The HGPIN was classified as plurifocal when neoplastic foci were present in ≥2 cores.

When patients with initial HGPIN diagnosis underwent rPBx, four diagnoses were made: benign prostate tissue, HGPIN, ASAP or PCa. We combined the first three findings in a ‘no-cancer’ group, aiming to perform univariable and multivariable analyses comparing the cancer and no-cancer groups. Clinical data were analyzed using chi-squared and Student's t-tests. A multivariable logistic regression analysis was performed to address the impact of the above-mentioned variables on PCa detection in patients who were submitted to saturation rPBx. Multivariable logistic regression coefficients were used to generate a predictive nomogram. Each variable was assigned a scale of points according to a prognostic effect in the range 0–100. The point values determined for each individual case were added to give a total sum. The total sum calculated was correlated to the probability of PCa detection. The accuracy of this nomogram was quantified with receiver area under the curve. Internal validation was performed using 200 bootstrap resamples.

Statistical analyses were performed with S-Plus Professional software (MathSoft Inc., Seattle, WA, USA). P < 0.05 was considered statistically significant.

RESULTS

  1. Top of page
  2. Abstract
  3. INTRODUCTION
  4. PATIENTS AND METHODS
  5. RESULTS
  6. DISCUSSION
  7. CONFLICT OF INTEREST
  8. REFERENCES

Patient characteristics are reported in Table 1. Plurifocal HGPIN (pHGPIN) was found in 115 (43.9%) patients and monofocal HGPIN (mHGPIN) in 147 (56.1%) patients. In total, 154 patients and 108 patients, respectively, underwent ≤12-core and >12-core initial PBx.

Table 1.  Patient characteristics and descriptive statistics
VariableAll patientsNo cancer groupCancer groupP
(N= 262), n (%)(N= 179), n (%)(N= 83), n (%)
  • *

    Student's t-test.

  • †Pearson chi-square test. HGPIN, high-grade prostatic intra-epithelial neoplasia.

Age (years)    
 Mean (median)65.3 (65)64.4 (65)68.2 (68)0.001*
 Range47–8347–7949–83
PSA levels (ng/mL)    
 Mean (median)7.1 (7.0)6.6 (6.4)7.7 (7.0)0.031*
 Range1.5–26.41.5–20.12.8–26.4
Prostate volume (mL)    
 Mean (median)55.5 (52.7)56.1 (53.0)54.3 (52.0)0.332*
 Range(17–160)(23–160)(17–95)
DRE    
 Normal223 (85.1)154 (86)69 (83.1)0.188
 Abnormal39 (14.9)25 (14)14 (16.9)
Cores taken at initial biopsy    
 ≤12154 (58.8)96 (53.6)58 (69.9)0.013
 >12108 (41.2)83 (46.4)25 (30.1)
Cores with HGPIN    
 1 (monofocal)147 (56.1)110 (61.5)37 (44.6)0.01
 ≥2 (plurifocal)115 (43.9)69 (38.5)46 (55.4)
Time to re-biopsy (months)    
 Mean (median)9.8 (7.6)10.3 (8)9.2 (7)0.310*
 Range(3–30)(3–24)(3–30)

Mean (SD, range) age was 65.3 (0.7, 47–83) years; mean (SD, range) PSA level was 7.1 (4.5, 1.5–26.4) ng/mL; and mean (SD, range) prostate volume was 55.5 (27.3, 17–160) mL.

The overall PCa detection at rPBx was 31.7% (83 patients). There were eight patients who had ASAP diagnosis at rPBx, whereas 11 presented HGPIN. A Student's t-test showed significant differences in initial PSA level (6.6 vs 7.7 ng/mL; P= 0.031), age at PBx (64 vs 68 years; P= 0.001) between the ‘no-cancer’ group and PCa patients at rPBx. No differences were found with respect to prostate volume and the time to rPBx.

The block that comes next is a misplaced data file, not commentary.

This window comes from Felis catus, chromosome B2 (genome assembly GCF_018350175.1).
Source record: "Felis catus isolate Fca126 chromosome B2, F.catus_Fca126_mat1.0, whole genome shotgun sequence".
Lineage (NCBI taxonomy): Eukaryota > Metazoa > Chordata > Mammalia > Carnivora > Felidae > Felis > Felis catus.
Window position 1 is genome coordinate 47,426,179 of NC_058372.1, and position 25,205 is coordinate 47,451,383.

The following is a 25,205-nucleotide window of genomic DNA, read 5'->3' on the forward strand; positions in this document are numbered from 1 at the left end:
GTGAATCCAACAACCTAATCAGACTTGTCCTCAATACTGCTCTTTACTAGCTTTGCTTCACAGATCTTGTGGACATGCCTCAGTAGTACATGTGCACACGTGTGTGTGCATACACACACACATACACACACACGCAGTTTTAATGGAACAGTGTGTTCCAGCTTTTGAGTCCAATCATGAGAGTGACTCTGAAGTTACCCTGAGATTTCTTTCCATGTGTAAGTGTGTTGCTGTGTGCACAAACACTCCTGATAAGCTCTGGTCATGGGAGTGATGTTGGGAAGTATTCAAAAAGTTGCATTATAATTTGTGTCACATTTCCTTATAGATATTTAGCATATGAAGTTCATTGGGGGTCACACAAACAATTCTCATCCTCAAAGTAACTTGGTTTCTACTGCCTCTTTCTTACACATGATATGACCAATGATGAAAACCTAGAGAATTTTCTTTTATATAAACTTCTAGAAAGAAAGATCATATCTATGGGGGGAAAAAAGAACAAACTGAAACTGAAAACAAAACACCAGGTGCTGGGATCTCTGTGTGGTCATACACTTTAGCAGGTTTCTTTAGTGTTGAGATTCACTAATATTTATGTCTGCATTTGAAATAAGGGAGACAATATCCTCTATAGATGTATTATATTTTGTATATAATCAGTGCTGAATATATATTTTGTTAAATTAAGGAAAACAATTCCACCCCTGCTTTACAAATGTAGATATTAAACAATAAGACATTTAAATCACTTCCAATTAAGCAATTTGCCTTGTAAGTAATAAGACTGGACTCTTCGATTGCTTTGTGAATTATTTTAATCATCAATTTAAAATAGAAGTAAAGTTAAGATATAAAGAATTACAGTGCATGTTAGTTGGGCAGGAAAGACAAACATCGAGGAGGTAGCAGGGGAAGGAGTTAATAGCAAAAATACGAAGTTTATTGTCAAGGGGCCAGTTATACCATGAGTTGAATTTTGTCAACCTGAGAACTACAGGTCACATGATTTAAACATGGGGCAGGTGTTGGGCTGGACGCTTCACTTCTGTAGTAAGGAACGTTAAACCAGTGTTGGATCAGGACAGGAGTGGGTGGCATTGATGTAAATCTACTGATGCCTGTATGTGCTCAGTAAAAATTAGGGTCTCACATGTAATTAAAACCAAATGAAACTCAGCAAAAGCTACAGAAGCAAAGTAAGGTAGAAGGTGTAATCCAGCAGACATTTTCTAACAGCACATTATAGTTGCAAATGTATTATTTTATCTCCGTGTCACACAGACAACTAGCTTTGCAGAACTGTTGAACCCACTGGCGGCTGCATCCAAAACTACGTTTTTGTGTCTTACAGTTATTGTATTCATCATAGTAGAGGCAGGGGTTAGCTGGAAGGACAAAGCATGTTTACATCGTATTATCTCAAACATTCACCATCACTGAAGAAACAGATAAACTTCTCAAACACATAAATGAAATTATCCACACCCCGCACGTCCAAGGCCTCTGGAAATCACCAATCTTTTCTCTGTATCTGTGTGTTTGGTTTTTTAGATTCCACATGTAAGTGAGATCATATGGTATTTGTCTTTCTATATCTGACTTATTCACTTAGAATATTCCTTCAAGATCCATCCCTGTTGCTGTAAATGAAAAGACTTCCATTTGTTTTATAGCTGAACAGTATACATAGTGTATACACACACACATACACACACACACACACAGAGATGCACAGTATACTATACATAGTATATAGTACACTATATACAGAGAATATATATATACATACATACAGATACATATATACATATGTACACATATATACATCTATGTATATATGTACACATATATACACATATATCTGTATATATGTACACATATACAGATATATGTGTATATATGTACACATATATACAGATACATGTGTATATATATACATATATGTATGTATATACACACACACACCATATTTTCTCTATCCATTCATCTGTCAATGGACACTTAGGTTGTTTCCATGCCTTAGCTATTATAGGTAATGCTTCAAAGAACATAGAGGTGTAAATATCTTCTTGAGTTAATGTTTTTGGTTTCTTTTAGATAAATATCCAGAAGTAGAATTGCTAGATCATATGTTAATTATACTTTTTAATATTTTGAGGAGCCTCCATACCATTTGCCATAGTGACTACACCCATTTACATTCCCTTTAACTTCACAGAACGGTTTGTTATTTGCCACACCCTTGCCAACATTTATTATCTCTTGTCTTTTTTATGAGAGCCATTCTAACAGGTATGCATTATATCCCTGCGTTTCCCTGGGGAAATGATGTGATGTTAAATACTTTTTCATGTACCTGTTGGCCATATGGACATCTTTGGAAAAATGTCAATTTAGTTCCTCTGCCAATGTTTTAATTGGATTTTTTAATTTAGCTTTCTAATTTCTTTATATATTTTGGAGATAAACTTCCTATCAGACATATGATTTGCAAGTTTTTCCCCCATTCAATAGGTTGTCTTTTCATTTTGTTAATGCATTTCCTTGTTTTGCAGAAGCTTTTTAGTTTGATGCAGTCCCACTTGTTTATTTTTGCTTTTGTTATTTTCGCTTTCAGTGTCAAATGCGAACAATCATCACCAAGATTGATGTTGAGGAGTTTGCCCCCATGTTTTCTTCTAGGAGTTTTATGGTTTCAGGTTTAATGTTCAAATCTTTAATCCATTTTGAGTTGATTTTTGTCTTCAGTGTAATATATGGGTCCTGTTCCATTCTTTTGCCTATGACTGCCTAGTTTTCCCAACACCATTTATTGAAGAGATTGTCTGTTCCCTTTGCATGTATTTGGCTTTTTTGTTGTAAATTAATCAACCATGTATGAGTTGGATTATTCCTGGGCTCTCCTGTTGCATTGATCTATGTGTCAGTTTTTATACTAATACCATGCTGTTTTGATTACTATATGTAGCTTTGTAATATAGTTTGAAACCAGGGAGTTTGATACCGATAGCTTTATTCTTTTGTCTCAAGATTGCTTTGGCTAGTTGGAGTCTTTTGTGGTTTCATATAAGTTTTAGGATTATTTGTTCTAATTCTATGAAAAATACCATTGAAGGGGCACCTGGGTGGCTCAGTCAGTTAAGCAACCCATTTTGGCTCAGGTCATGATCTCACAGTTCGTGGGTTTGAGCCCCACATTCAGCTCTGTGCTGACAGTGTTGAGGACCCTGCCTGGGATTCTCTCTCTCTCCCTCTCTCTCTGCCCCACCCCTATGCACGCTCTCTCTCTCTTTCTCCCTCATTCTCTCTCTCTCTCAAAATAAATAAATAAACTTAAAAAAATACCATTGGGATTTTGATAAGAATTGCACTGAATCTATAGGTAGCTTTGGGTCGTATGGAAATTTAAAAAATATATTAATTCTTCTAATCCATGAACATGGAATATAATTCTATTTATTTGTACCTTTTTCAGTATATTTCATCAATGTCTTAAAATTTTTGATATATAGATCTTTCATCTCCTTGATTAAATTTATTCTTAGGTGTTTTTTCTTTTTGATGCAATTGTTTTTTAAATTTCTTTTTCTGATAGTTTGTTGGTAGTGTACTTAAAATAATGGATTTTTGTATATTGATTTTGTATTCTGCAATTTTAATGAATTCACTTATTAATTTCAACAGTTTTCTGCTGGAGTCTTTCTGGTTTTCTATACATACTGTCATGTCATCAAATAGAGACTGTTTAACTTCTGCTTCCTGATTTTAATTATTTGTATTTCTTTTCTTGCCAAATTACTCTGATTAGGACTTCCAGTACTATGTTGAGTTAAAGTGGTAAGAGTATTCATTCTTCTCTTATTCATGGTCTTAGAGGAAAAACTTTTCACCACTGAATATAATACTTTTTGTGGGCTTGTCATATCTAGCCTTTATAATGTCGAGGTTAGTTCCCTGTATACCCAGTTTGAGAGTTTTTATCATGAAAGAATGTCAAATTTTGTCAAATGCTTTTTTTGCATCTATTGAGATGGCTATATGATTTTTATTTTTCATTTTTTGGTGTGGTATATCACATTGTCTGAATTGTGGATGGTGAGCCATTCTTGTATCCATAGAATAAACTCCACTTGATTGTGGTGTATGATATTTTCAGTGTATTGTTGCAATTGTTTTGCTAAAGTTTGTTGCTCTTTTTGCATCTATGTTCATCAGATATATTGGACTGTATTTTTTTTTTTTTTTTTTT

Univariable logistic regression analysis showed that the higher number of cores taken at the initial PBx (continuous variable) was associated with a lower PCa detection at saturation rPBx (P= 0.03). A threshold of ≤12-core vs >12-core was chosen according to the most informative threshold, using anova for every possible threshold and choosing the lowest P-value.

Chi-squared analysis showed that PCa detection was significantly higher in patients who executed a ≤12-core initial PBx than in those with a >12-core initial PBx (37.6% vs 23.1%; P= 0.01) and in patients with pHGPIN than in those with mHGPIN (40% vs 25.1%; P= 0.013).

When analyzing PSA level, age, prostate volume and DRE findings, no significant difference was found between patients with a ≤12-core initial PBx and those with a >12-core initial PBx between patients with pHGPIN or mHGPIN.

At multivariable analysis, PSA level (P= 0.041; hazards ratio, HR, 1.08), age (P < 0.001; HR, 1.09), pHGPIN (P= 0.031; HR, 1.97) and ≤12-core initial PBx (P= 0.012; HR, 1.95) were independent predictors of PCa detection. By contrast, DRE findings, prostate volume and the time to rPBx did not achieve the independent predictor status of PCa detection (Table 2).

Table 2.  Univariable and multivariable logistic regression analysis in the overall population (N= 262)
VariableUnivariable analysisMultivariable analysis
ORPORP
  1. Variables not included in the model: DRE findings, prostate volume, time to re-biopsy. HGPIN, high-grade prostatic intra-epithelial neoplasia; OR, odds ratio.

PSA (ng/mL) (continuous variable)1.120.0311.080.041
Number of cores with HGPIN, plurifocality vs monofocality2.110.011.970.031
Number of cores at initial biopsy, ≤12 vs >120.580.0131.950.028
Age (years) (continuous variable)1.10<0.0011.09<0.001

A nomogram including the four predictive variables achieved 72% accuracy in predicting PCa detection after an initial HGPIN diagnosis (Fig. 1).

image

Figure 1. Reduced model nomogram for prediction of prostate cancer detection at re-biopsy after initial detection of an isolated high-grade prostatic intra-epithelial neoplasia.

Download figure to PowerPoint